NEW YORK (CNNMoney.com) -- The euro kept falling against the dollar Monday, after plummeting below $1.20 and posting fresh four-year lows late last week.
What prices are doing: In global trading Monday, the euro slipped as much as 0.8% against the dollar to $1.1877 but then pared back some of those losses to trade around 0.2% lower against the greenback in the afternoon.
Europe's shared currency closed below $1.20 for the first time in four years on Friday, after bleak economic statements out of Hungary and disappointing economic reports in the United States stoked fears about a global recovery.
Recent losses have put the euro near $1.18, where it traded when it debuted as a currency on Jan. 4, 1999.
Meanwhile, the dollar fell about 0.2% against the British pound to $1.448 and was flat against the Japanese yen at ¥91.88.
What's moving the market: Still fragile from the euro's big losses last week, most European stock markets declined early Monday on continued concerns about the region's debt crisis. The $1.20 mark is considered a key technical level for the euro, with prices below that level likely triggering further sell-offs, analysts say.
In a meeting of G20 finance and bank officials in Busan, South Korea, over the weekend, European Central Bank President Jean-Claude Trichet said the euro still has "remarkable" resilience and called the idea of a possible double-dip recession not credible.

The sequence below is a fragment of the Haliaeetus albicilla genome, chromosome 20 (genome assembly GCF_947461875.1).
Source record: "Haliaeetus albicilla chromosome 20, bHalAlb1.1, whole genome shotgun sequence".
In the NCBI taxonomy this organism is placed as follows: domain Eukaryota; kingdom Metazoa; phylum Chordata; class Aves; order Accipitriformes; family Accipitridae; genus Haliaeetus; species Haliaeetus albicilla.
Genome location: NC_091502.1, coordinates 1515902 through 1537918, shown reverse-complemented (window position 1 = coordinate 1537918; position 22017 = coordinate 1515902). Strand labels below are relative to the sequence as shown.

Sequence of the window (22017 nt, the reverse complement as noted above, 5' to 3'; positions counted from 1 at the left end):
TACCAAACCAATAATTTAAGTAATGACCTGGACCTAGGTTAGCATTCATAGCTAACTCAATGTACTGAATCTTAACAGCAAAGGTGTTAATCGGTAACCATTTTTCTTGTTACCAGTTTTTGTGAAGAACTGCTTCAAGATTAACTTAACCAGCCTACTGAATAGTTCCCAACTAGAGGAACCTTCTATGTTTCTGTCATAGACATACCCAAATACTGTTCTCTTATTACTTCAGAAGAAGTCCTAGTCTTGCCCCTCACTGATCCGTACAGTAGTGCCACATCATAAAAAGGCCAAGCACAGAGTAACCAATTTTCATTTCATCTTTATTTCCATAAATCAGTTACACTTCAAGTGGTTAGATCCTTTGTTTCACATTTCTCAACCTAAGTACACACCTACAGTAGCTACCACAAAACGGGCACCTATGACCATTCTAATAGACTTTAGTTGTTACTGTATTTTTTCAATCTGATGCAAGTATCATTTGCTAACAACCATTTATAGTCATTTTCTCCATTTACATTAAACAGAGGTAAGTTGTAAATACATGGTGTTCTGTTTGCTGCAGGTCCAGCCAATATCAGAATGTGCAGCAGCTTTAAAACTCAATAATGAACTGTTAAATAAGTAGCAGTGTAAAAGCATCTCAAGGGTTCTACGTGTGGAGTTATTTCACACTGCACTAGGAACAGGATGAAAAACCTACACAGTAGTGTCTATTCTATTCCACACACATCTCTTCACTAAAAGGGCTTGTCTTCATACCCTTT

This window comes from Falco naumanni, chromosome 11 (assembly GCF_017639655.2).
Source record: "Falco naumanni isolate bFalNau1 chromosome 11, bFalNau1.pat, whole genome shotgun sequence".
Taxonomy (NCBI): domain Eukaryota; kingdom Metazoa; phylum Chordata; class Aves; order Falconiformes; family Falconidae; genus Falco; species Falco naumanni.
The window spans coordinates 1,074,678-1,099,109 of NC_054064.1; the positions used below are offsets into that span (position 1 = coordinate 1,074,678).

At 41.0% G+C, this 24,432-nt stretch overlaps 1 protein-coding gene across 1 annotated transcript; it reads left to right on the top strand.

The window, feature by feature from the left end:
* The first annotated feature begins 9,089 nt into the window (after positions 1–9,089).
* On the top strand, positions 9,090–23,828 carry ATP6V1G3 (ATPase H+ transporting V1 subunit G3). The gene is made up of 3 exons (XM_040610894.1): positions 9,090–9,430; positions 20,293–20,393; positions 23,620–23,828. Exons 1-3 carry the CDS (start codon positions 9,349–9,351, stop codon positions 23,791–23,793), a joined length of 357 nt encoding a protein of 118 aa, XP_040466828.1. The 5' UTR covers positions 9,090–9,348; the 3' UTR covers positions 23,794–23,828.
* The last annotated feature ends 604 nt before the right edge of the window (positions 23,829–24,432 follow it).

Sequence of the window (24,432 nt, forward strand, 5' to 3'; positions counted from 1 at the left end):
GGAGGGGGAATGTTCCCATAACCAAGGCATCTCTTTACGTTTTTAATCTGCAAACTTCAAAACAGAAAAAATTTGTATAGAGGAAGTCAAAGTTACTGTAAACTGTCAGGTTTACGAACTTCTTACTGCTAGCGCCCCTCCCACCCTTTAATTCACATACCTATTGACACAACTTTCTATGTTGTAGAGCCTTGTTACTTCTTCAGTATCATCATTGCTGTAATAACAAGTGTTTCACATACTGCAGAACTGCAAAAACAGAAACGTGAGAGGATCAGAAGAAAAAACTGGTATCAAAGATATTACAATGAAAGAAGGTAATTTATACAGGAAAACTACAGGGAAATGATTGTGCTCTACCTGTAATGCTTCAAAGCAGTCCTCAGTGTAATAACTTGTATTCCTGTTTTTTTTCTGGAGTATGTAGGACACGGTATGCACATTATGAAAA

But those optimistic comments weren't enough to curb the euro from staying in its $1.18 to $1.20 range Monday, said Phil Streible, senior market strategist with futures broker Lind-Waldock. He expects the euro to teeter around those levels until any other major news breaks out of Europe.
Fears about Europe's economic instability stalling a global economic recovery have caused the euro to tumble more than 12% against the dollar over the last three months, as those worries send investors flocking to the safe-haven appeal of the dollar. The greenback is considered a low-risk investment compared to foreign currencies, so it often gains in times of economic uncertainty.
Looking ahead: Currency traders will be watching for any monetary policy changes announced at a meeting between European Central Bank officials on Thursday in Frankfurt. While the euro is at four-year lows, it may not have reached policymakers may say it has yet to reach "emergency" levels, said Kathy Lien, director of currency research at Global Forex Trading.
|Overnight Avg Rate||Latest||Change||Last Week|
|30 yr fixed||3.82%||3.84%|
|15 yr fixed||3.05%||3.07%|
|30 yr refi||3.80%||3.80%|
|15 yr refi||3.04%||3.05%|
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